The first bill to pass during today's special session includes a provision to makes sure Rochester homeowners don't have to pay for Destination Medical Center administrative costs.
Lawmakers in the House and Senate passed the economic development/energy budget bill. Tucked into the bill is language that would allow the city to tap into an already approved quarter-cent sales tax to pay for DMC administrative costs. It's something city officials and local lawmakers fought for unsuccessfully during the five month-long legislative session. In the end, DFL Gov. Mark Dayton asked lawmakers to pass the provision as part of a special session agreement. The bill is headed to the governor's desk for his signature.
Rochester City Council President Randy Staver admits he wasn't overly optimistic Rochester would be successful in its last-minute quest to get the tax language passed in special session. But he said he is very excited to see the measure pass.
"It just speaks to the hard work of our area legislators as well as some of the leaders in St. Paul that saw value in making that happen," Staver said.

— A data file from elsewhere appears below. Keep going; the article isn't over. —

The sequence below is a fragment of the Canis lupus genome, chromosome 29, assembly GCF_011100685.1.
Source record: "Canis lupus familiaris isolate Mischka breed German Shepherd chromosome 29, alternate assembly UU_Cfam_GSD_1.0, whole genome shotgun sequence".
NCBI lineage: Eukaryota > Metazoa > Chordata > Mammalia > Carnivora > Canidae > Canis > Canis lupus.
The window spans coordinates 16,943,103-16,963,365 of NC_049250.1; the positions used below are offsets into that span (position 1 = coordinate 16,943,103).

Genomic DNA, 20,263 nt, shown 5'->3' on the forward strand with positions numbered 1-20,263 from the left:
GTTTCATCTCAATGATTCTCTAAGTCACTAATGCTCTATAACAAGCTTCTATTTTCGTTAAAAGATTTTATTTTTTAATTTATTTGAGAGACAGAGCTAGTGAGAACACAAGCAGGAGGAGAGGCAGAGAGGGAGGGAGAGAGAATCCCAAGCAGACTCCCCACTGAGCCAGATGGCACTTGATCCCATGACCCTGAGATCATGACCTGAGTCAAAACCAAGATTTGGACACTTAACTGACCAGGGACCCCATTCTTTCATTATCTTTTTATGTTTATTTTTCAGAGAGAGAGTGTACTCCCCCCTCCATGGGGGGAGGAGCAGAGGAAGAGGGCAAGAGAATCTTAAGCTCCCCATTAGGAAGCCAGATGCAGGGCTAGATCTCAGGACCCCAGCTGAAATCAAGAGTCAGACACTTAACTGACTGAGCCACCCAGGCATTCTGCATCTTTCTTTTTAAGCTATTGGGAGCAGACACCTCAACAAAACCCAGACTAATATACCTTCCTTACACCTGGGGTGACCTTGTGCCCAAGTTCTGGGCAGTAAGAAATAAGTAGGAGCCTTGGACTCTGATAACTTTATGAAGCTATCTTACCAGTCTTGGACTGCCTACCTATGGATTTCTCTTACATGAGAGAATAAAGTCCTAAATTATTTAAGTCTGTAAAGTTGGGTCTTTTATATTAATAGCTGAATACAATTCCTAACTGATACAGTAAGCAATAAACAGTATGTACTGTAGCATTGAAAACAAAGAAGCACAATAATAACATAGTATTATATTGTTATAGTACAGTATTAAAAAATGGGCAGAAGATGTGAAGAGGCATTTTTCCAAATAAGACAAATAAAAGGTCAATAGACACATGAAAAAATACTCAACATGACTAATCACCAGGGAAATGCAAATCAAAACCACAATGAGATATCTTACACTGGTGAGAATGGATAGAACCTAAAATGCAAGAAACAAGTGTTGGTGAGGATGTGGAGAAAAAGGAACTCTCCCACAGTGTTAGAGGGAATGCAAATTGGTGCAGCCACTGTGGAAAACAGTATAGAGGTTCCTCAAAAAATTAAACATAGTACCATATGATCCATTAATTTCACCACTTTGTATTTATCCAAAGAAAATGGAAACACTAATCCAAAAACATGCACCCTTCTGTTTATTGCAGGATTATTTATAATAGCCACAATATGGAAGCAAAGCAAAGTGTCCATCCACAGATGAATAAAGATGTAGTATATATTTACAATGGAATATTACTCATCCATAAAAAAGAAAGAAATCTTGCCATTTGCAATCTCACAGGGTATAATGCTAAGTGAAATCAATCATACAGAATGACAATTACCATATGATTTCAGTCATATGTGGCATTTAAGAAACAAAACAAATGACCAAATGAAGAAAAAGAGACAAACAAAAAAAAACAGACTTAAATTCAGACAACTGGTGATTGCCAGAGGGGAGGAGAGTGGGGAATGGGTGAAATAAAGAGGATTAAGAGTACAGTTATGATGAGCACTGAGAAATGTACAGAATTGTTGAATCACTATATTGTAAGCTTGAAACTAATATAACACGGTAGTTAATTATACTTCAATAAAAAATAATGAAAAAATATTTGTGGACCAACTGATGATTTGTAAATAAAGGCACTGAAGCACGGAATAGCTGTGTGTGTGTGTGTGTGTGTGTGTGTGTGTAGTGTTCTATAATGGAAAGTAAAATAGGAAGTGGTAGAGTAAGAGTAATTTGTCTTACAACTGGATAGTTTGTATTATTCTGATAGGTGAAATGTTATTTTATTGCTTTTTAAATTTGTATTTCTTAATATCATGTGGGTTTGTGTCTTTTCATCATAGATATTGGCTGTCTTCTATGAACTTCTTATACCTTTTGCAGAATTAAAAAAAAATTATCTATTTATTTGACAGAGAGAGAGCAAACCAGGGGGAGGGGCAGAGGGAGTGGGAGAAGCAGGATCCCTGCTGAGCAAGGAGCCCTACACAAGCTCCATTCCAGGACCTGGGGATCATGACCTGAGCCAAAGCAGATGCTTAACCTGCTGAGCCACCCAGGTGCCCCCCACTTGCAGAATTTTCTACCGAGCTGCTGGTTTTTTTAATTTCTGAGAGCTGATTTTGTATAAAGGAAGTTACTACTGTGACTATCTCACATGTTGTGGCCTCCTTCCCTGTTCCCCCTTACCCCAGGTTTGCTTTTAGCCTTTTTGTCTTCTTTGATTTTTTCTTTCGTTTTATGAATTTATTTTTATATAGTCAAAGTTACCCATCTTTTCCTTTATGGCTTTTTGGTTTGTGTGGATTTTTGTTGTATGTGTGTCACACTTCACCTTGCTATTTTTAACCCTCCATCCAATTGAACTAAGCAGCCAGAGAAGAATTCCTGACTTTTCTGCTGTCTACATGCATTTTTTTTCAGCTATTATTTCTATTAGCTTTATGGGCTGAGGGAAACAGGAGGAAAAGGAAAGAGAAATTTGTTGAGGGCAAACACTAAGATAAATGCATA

For Rochester property taxpayers, there was plenty at stake in getting the measure passed. The initial estimate for DMC administrative costs over the next five years is $21 million. Those costs have since been scaled back somewhat and Mayo Clinic has agreed to chip in $585,000 per year. Still, city leaders said that once all of the $20 million in DMC funding from a voter-approved city sales tax ran out, city officials would be forced to consider raising property taxes to cover the cost. The measure is also retroactive to 2013.
Rep. Tina Liebling, DFL-Rochester, said she decided to vote for the bill with the DMC tax provision in it because it is so important for the community — even though she had concerns about other items in the bill.
"Those Rochester pieces in the jobs bill are to me the overriding concern," Liebling said.
Also included in the economic development/energy bill is language that would change the makeup of the Olmsted County Housing and Redevelopment Authority from a group of citizens to Olmsted County Board members. The change comes as the board is considering levying a tax for affordable housing. Board members were concerned about having an unelected citizen board deciding how to spend millions of taxpayer dollars.
Sen. Dave Senjem, R-Rochester, said he hopes with passage of the DMC tax provision, lawmakers are done trying to pass DMC-related provisions for awhile.
He added, "Hopefully, our legislative efforts related to DMC will be way on into the future."